While they have made good progress over the last 2 years, many fans are wearing thin with watching the 3 “new” teams languishing at the back, and it’s time that one of them makes a stand and changes the running order.

I won’t comment on Jarno Trulli, but I feel that Heikki Kovalainen is the most promising chance to pull the team out of the bottom 3. Whether it happens any time soon remains to be seen.

The return of the Bahrain Grand Prix

Just kidding.

Over to you…

I can’t cover all the exciting prospects of the 2012 season, but those above should do fine.

But back to the original question: What excites you about the onset of the 2012 season? Have a say in the poll below, and you can add your own answer if you wish:

Raikkonen confirmed at Renault in surprise move

Raikkonen will return to F1 after a 2-year absence

Raikkonen will return to F1 after a 2-year absence

Former world champion Kimi Raikkonen will return to Formula 1 next year.

The Finn will be driving with the Renault – soon to become Lotus – team, and it is currently uncertain who he will be driving alongside.

He left the sport after a disappointing couple of years after winning his first title in 2007. However, he said today that he couldn’t resist moving back to the sport after a year in the WRC:

"I’m delighted to be coming back to Formula 1 after a two-year break, and I’m 
grateful to Lotus Renault GP for offering me this opportunity.

My time in the World Rally Championship has been a useful stage in my career 
as a driver, but I can’t deny the fact that my hunger for F1 has recently become 
overwhelming.

It was an easy choice to return with Lotus Renault GP as I have been impressed by 
the scope of the team’s ambition. Now I’m looking forward to playing an important 
role in pushing the team to the very front of the grid."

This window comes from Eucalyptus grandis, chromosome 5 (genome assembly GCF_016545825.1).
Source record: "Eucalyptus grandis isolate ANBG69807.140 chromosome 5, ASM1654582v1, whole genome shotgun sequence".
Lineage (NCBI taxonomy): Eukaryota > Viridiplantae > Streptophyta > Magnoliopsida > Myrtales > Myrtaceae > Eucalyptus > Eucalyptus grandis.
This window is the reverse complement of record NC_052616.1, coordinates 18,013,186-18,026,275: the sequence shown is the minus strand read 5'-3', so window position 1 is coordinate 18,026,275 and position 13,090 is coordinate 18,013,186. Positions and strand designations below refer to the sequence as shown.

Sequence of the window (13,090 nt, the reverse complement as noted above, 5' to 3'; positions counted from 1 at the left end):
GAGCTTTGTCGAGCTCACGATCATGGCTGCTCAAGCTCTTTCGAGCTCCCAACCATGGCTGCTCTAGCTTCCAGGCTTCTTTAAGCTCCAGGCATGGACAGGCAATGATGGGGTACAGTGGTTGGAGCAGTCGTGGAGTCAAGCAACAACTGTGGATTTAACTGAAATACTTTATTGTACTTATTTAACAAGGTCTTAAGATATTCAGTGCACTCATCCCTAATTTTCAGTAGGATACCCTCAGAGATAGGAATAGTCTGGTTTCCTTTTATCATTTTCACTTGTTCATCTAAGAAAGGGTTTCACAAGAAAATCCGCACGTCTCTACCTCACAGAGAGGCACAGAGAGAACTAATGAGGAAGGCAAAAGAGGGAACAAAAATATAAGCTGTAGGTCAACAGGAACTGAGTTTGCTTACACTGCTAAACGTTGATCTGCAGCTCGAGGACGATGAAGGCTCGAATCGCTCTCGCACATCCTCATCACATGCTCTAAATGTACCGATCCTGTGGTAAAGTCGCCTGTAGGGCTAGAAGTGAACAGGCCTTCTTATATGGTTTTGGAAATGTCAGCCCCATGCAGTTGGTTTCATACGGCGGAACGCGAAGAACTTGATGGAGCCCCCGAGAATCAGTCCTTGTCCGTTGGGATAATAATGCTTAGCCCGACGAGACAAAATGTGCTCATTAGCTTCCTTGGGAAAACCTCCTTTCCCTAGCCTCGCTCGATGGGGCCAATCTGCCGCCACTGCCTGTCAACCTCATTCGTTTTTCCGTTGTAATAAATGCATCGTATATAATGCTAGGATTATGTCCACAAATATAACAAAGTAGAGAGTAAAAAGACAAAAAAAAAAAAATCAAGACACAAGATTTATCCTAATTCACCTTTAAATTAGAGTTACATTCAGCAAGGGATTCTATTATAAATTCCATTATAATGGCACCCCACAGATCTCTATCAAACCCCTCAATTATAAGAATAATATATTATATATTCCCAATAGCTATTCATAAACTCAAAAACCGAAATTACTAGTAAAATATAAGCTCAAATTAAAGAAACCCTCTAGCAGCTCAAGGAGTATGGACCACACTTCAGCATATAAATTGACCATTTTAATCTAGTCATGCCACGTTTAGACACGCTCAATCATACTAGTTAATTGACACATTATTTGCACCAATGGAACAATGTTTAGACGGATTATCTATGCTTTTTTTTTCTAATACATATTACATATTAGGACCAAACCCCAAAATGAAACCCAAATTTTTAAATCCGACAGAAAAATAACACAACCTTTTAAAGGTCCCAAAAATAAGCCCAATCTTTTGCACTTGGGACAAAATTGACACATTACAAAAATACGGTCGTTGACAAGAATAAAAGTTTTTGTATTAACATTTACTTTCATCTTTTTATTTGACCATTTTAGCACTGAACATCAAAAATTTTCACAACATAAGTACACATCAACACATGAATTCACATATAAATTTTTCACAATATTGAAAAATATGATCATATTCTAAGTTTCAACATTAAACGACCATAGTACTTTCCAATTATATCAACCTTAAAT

This means that for the first time in the history of the sport, 6 world champions will be on the grid next March.

Regarding the second seat at the team, that’ where things get more complicated. Vitaly Petrov still has a contract with Renault, but team principal Eric Boullier still has not ruled out Robert Kubica’s return to the team, provided he is fit and ready.

As well as this, Bruno Senna and Romain Grosjean are pushing for race seats, both drivers having driven for Renault in the past – Senna for the second half of 2011, and Grosjean for the second half of 2009.

 

Red Bull eyeing up Webber replacement?

Less than 3 days after Mark Webber sensationally ignored team orders at the British Grand Prix, rumours are abound that Red Bull is looking for a replacement for the Aussie.

Lagging 80 points behind world champion Sebastian Vettel, and clearly not gelling with the team’s bias towards Seb, Webber has made his feelings clear in the last few days:

"I am not fine with it [team orders]. No. That's the answer to that. If Fernando 
retires on the last lap we are battling for the victory so I was fine until the 
end. Of course I ignored the team as I want to try and get another place."

However, the Red Bull team appear to disagree with Webber’s view. Helmut Marko, well known as giving little attention to anyone but Vettel, has hinted at replacing Mark:

"We have other options but I don’t want to talk about them now."

In recent days, it has emerged that the team are in secret talks with Kimi Raikkonen, 2007 F1 world champion and current WRC driver. These reports were first made by German newspaper Bild, and they claim this leak comes from a source “at the highest level”.

Raikkonen himself has recently said to a journalist: “I have never said that my Formula 1 career is over.”

Raikkonen confirms move to NASCAR

Raikkonen will alternate between NASCAR and WRC

Raikkonen will alternate between NASCAR and WRC

After days of speculation, 2007 F1 champion Kimi Raikkonen has confirmed that he is to move to NASCAR in May.

Previous reports have stated that Raikkonen was to field his own squad in the NASCAR Truck Series, but he has since said that he will be driving for Kyle Busch in Charlottle on May 20.

He will continue to drive in the World Rally Championship, and will only drive for Busch in a limited number of races.

Raikkonen will get the first taste of his new machinery next week at Gresham Motorsports Park.

Busch has stated:

"We are honoured that Kimi Raikkonen, a former Formula 1 world drivers' champion and